Alfred Hitchcock’s perfect mosaic of striking and distrusting compositions is at once playful, sexy, and terrifying. Rear Window is a film that, through its wonderfully subjective use of POV, reveals how the cinema lies to us and allows us to peer into the private experiences of others. Age is an issue for Jeff (James Stewart), who initially believes Lisa Fremont (Grace Kelly), one of the most beautiful women the movies have ever seen, and whose promise of emotional commitment threatens him. One of the film’s great pleasures is watching Jeff’s resistance to love slowly evaporate over time. Hitchcock’s penultimate triumph doesn’t just dissect the essence of voyeurism, it proves that all you need in this world to survive is a truly great love.

The Thin Red Line

1. The Thin Red Line (Terrence Malick, 1998)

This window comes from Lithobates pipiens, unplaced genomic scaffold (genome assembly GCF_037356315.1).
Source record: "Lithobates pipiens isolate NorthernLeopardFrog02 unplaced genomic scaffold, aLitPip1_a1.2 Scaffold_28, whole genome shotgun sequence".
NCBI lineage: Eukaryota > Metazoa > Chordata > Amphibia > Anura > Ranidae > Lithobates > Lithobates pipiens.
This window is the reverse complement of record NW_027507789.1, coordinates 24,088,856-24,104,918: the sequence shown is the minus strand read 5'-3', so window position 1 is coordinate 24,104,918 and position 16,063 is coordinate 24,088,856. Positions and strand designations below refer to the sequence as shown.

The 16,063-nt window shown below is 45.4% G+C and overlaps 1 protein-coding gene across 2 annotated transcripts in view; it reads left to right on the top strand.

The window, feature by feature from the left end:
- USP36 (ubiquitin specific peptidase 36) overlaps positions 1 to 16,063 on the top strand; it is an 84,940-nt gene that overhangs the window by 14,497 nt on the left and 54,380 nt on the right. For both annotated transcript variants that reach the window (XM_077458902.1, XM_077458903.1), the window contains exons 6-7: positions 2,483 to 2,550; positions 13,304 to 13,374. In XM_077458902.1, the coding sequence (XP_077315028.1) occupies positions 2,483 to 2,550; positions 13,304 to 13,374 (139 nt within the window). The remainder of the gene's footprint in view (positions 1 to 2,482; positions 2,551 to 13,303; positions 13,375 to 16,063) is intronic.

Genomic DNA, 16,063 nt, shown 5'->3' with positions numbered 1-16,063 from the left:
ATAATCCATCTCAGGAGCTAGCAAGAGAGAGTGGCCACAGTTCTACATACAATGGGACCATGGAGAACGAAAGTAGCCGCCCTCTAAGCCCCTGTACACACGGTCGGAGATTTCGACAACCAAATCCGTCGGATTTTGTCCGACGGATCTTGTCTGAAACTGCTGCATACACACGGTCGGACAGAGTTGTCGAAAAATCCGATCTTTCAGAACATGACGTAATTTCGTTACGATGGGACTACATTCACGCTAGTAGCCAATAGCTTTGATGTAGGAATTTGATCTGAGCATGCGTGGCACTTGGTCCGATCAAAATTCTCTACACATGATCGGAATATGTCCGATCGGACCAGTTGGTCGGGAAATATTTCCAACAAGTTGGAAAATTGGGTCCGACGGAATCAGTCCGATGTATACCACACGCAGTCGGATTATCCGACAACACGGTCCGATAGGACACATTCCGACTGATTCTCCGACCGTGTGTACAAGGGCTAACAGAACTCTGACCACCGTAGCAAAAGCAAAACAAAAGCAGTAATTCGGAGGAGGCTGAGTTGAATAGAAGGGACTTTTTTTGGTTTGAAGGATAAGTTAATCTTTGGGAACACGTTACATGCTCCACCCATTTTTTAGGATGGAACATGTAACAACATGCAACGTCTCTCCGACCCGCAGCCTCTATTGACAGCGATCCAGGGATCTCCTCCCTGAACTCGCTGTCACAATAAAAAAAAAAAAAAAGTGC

War is so much more than hell—it’s the building wind whipping through palm trees, and the sudden splatter of blood on blades of grass. How can a film this stunning even exist? Terrence Malick is so adept at capturing the difficulty of decision-making in moments of great crisis, the moment-to-moment stresses that dictate even the subtlest of facial expressions and body movements. The Thin Red Line’s splendor is such that the emotional ripples that extend outward from the characters’ struggles are felt in every object, animate or not, that surrounds them. Amazingly, Malick finds a palpable sense of sublime hope in the end, after the combat between man nearly rips apart all that remains vibrant in nature.